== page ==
THE next round of Middle East peace talks begins tomorrow in Washington amid reports of a coming "breakthrough" in the key Palestinian-Israeli area. Israeli Foreign Minister Shimon Peres flew to Santa Barbara, Calif., over the weekend to brief Secretary of State Warren Christopher on a "Gaza-Jericho first" plan that PLO leader Yasser Arafat has reportedly approved. The plan, described by Israelis as a significant concession, involves a partial withdrawal of Israeli forces from Gaza and the West Bank town
of Jericho. It would give Palestinians in these places "limited autonomy."
Granted, some spokesmen for the Palestine Liberation Organization also have referred to the "Gaza-Jericho first" deal as a "breakthrough," but much about the plan and the context of the peace talks needs examining. To announce a breakthrough without specific details, prior to any real negotiations, and knowing that the Palestinian leadership is in the most serious crisis since Mr. Arafat took control in the 1960s, ought to raise some eyebrows. Abundant evidence on the ground in the Israeli-occupied terri tories indicates that a Gaza-Jericho plan as articulated by Mr. Peres would be unacceptable. A plan to allow Palestinians more governance of their social welfare does not give them much more than they already have. Significant concessions would involve a discussion of issues like water and land.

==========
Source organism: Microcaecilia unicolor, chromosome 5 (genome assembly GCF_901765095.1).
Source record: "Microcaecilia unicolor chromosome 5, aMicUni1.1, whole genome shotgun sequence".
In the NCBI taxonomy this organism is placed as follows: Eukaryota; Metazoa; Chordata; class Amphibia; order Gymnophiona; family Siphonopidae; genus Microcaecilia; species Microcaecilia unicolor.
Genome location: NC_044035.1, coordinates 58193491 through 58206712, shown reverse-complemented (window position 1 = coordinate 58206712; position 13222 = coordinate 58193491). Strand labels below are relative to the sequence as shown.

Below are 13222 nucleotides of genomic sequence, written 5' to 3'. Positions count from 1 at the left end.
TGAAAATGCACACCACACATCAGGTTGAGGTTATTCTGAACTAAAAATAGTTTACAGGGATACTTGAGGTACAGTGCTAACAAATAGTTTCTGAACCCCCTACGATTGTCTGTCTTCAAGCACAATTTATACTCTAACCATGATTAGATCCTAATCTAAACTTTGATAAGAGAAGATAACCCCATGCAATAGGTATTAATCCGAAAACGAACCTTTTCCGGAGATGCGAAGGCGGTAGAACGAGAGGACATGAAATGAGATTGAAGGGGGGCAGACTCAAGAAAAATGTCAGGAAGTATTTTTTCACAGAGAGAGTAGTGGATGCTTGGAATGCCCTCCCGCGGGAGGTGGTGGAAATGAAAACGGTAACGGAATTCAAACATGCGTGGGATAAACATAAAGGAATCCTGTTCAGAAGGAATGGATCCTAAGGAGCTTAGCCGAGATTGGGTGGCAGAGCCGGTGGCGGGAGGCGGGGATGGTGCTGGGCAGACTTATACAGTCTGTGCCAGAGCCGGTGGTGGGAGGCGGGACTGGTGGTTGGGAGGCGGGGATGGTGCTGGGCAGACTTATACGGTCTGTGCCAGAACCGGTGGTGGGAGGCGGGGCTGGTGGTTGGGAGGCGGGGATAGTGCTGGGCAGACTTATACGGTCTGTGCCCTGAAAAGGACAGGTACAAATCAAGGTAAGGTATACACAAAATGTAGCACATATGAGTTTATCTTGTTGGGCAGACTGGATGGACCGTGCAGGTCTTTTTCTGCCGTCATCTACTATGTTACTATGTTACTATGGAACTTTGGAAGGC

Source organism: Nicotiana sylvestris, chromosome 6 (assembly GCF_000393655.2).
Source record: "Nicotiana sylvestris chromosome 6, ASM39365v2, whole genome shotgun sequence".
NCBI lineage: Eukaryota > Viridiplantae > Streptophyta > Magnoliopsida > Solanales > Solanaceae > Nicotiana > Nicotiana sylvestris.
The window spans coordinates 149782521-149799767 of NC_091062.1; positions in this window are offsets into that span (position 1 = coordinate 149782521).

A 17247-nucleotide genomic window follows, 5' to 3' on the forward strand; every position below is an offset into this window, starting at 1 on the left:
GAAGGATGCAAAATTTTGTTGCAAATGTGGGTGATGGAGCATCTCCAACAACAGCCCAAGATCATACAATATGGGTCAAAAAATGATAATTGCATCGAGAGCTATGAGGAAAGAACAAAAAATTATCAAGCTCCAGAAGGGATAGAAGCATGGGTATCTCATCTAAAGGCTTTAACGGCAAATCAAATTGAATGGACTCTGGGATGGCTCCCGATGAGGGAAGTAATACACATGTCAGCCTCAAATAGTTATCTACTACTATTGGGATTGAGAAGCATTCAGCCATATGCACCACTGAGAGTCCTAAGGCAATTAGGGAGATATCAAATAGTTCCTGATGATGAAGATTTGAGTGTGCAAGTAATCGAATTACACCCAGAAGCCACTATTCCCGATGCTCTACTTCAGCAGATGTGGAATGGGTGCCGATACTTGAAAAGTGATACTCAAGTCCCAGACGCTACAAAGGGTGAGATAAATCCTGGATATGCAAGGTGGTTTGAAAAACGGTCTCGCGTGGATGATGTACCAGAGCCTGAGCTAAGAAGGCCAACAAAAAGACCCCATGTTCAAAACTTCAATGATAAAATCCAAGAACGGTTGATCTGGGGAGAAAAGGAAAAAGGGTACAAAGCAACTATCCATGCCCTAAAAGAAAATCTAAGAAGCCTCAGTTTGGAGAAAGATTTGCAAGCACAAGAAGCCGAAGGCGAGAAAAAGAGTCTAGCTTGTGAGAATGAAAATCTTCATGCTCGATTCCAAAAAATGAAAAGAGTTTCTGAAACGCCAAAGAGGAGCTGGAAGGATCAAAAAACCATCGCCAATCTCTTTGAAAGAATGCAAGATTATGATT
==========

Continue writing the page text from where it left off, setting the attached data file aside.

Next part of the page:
The most serious concern is that once such a plan is accepted - a plan far short of the independence Palestianians long have sought - the Israelis would permanently close negotiations. It is telling also that amid the talk of a "breakthrough" on Gaza and Jericho, no mention is made of the ultra-sensitive issue of East Jerusalem. If, after decades of occupation and second-class status, PLO leaders are seen as giving away for free the last dreams of their people, a peace may be shortlived.
The greatest need in the coming round of talks is to put the Middle East process on a firm foundation headed for lasting peace. That will require both patience and diplomatic toughness. Mr. Christopher must be both an honest and a probing broker. Along with Arab and Israeli pressures to "get a deal," he is under pressure to come up with a US foreign-policy victory - something that has eluded the Clinton administration. It will be tempting to quickly accept a "breakthrough." But a serious breakthrough mus t answer: How would a withdrawal work? Who decides? What are the next steps down the road? How can the devastated civil infrastructure be restored? Such answers are lacking.